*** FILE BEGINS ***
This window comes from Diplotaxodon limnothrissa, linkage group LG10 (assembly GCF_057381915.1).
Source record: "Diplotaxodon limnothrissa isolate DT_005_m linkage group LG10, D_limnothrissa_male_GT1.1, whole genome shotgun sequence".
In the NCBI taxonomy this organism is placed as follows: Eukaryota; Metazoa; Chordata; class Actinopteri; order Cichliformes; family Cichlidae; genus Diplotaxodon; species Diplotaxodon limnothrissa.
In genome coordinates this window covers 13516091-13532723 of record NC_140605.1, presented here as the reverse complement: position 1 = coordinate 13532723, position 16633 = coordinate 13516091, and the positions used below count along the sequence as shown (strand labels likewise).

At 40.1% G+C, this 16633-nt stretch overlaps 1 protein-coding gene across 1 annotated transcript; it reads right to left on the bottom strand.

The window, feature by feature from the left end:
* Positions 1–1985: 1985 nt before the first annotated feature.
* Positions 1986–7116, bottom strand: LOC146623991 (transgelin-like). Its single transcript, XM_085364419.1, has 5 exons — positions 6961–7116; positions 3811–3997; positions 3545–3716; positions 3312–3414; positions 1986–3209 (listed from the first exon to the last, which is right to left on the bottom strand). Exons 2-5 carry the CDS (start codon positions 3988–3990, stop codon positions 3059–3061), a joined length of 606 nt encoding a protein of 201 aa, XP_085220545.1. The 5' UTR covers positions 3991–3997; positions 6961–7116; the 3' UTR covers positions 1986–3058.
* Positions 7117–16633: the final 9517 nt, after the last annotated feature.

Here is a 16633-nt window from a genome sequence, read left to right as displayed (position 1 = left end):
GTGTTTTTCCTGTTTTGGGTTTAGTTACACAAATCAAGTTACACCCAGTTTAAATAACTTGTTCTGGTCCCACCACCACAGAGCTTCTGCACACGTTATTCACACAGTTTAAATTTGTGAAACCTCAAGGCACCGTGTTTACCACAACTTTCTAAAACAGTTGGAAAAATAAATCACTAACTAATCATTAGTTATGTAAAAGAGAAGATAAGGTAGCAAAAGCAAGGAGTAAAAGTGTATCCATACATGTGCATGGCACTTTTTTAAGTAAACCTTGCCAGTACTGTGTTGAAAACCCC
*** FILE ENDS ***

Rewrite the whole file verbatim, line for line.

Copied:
This window comes from Diplotaxodon limnothrissa, linkage group LG10 (assembly GCF_057381915.1).
Source record: "Diplotaxodon limnothrissa isolate DT_005_m linkage group LG10, D_limnothrissa_male_GT1.1, whole genome shotgun sequence".
In the NCBI taxonomy this organism is placed as follows: Eukaryota; Metazoa; Chordata; class Actinopteri; order Cichliformes; family Cichlidae; genus Diplotaxodon; species Diplotaxodon limnothrissa.
In genome coordinates this window covers 13516091-13532723 of record NC_140605.1, presented here as the reverse complement: position 1 = coordinate 13532723, position 16633 = coordinate 13516091, and the positions used below count along the sequence as shown (strand labels likewise).

At 40.1% G+C, this 16633-nt stretch overlaps 1 protein-coding gene across 1 annotated transcript; it reads right to left on the bottom strand.

The window, feature by feature from the left end:
* Positions 1–1985: 1985 nt before the first annotated feature.
* Positions 1986–7116, bottom strand: LOC146623991 (transgelin-like). Its single transcript, XM_085364419.1, has 5 exons — positions 6961–7116; positions 3811–3997; positions 3545–3716; positions 3312–3414; positions 1986–3209 (listed from the first exon to the last, which is right to left on the bottom strand). Exons 2-5 carry the CDS (start codon positions 3988–3990, stop codon positions 3059–3061), a joined length of 606 nt encoding a protein of 201 aa, XP_085220545.1. The 5' UTR covers positions 3991–3997; positions 6961–7116; the 3' UTR covers positions 1986–3058.
* Positions 7117–16633: the final 9517 nt, after the last annotated feature.

Here is a 16633-nt window from a genome sequence, read left to right as displayed (position 1 = left end):
GTGTTTTTCCTGTTTTGGGTTTAGTTACACAAATCAAGTTACACCCAGTTTAAATAACTTGTTCTGGTCCCACCACCACAGAGCTTCTGCACACGTTATTCACACAGTTTAAATTTGTGAAACCTCAAGGCACCGTGTTTACCACAACTTTCTAAAACAGTTGGAAAAATAAATCACTAACTAATCATTAGTTATGTAAAAGAGAAGATAAGGTAGCAAAAGCAAGGAGTAAAAGTGTATCCATACATGTGCATGGCACTTTTTTAAGTAAACCTTGCCAGTACTGTGTTGAAAACCCC